My husband and I had a super romantic date and we spent a large percentage of it having a passionate debate about Pluto. I just don’t know about us. Anyway, here’s Stephen Colbert and Neil DeGrasse Tyson talking Pluto. These guys are just the best. But Neil is wrong – I know he’s brilliant but PLUTO IS A PLANET. You can’t take the sky from me, dude!
The first step in educating yourself is to admit ignorance – and I am woefully, horribly ignorant. This was made abundantly clear to me today when I was googling stuff and came across the name, “Nilakantha Somayaji, Indian Astronomer”.
It was then that I realized that, although if pressed I would probably assume that there must have been astronomers in India’s extremely lengthy history, I could not name a single one. This is embarrassing. However, I hate to waste a good case of embarrassment when I can turn it to a greater good, so watch for this blog’s new monthly feature on scientists and others who were been neglected by my Californian high school text-book. I’m calling this feature “History’s Hidden Heroes”, but I’m aware that just because a person’s history isn’t well-known in the United States doesn’t mean it’s not well-known elsewhere. It’s been hidden from me, specifically, and I want to un-hide it.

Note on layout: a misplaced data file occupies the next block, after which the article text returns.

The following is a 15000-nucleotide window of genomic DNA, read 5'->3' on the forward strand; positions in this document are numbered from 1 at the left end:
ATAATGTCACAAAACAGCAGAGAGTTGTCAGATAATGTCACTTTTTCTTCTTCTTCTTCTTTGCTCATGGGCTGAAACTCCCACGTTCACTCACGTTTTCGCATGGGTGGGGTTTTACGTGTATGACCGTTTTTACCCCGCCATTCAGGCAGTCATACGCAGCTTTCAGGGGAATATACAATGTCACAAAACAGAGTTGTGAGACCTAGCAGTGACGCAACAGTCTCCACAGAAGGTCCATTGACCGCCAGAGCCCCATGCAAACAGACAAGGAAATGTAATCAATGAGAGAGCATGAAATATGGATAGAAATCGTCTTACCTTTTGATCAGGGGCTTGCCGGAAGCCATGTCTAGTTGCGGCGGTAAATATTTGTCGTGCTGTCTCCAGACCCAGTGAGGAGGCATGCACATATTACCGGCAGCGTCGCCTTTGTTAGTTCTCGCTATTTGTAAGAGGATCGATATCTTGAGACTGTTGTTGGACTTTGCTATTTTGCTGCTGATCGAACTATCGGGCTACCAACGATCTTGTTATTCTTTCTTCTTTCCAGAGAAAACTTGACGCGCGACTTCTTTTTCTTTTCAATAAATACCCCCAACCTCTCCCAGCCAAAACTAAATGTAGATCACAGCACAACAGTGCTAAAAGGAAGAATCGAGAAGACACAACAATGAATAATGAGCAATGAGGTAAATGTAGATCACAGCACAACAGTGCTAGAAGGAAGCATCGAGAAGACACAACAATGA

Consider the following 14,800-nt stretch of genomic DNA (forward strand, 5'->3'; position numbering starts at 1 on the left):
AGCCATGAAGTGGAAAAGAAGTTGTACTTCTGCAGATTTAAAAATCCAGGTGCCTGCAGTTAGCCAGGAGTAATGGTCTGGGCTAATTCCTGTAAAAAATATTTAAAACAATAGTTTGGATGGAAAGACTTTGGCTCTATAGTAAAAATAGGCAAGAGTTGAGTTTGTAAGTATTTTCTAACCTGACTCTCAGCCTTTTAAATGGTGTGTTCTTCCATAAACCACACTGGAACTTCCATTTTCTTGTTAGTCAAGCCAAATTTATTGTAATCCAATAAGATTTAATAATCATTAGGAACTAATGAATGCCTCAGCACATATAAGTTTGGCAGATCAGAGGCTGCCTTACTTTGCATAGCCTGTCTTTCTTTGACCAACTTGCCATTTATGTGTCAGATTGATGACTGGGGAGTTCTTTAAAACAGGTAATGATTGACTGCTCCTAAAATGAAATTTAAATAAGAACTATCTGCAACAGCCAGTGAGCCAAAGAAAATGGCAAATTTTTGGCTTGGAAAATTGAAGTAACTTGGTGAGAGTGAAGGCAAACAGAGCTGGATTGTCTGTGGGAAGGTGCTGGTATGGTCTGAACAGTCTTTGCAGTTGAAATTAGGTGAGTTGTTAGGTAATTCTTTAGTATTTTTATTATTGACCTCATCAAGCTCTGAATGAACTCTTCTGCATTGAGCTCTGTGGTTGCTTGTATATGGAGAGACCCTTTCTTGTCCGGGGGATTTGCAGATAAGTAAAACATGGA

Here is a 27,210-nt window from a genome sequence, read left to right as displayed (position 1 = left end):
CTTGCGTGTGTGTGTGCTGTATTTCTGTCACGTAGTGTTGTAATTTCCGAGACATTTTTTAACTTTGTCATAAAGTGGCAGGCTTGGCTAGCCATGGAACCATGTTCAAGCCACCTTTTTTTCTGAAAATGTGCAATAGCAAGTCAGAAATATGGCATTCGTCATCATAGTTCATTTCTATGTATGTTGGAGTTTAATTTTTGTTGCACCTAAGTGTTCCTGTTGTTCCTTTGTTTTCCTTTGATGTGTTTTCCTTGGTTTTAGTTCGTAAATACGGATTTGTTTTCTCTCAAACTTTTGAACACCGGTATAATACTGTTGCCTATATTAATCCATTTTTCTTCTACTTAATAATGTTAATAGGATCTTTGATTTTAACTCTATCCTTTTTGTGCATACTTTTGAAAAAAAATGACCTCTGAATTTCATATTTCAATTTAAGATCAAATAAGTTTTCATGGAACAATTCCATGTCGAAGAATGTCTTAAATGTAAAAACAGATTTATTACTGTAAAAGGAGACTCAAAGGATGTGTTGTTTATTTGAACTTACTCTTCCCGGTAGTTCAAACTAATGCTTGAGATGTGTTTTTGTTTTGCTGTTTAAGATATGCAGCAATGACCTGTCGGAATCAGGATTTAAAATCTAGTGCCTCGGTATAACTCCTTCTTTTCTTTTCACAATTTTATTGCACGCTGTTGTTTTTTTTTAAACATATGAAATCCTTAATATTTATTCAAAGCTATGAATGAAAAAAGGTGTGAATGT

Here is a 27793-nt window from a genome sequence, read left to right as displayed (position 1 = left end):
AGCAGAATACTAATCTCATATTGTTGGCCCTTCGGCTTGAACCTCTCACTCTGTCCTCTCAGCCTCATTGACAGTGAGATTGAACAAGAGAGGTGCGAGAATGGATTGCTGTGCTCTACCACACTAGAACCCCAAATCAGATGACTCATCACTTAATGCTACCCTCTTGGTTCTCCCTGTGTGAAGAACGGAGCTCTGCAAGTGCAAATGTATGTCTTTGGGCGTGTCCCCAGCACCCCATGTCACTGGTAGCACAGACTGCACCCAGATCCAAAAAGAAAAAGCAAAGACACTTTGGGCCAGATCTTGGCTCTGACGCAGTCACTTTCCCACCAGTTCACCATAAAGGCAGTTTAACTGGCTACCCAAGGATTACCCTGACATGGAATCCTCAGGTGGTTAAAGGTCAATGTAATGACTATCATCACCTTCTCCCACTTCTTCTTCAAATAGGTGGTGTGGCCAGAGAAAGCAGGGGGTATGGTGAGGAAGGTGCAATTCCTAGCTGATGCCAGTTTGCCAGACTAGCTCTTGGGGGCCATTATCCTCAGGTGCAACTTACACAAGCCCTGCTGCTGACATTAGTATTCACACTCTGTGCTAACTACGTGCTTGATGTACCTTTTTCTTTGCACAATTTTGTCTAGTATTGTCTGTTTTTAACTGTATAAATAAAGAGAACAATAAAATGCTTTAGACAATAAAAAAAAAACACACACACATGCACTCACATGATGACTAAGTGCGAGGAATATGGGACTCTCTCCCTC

So, who was Nilakantha Somayaji? He was born on this date, in 1444, and he seems to have lived about a hundred years – impressive! He was a mathematician and astronomer of the Kerala School of Mathematics and Astronomy. As the name suggests, this school was located in Kerala, India, and was at its greatest between the 14th and 16th centuries. Nilakantha Somayaji wrote a treatise on astronomy called Tantrasamgraha. This treatise also contains many of his mathematical equations. A more detailed description of the contents of Tantrasamgraha can be found at this article by J.J. O’Connor and E.F. Robertson.
As a layperson and as someone who is math-phobic, it’s difficult for me to grasp or sum up the work that Nilakantha Somayaji was doing, but I think I can safely describe him as having done considerable work towards deepening understanding of how the solar system was organized and how it moved. He also made significant contributions to algebra, geometry, and calculus. Certainly his life shows us what amazing intellectual work was being done in India during his lifetime.
Who shall we talk about next month? Got a favorite hidden hero?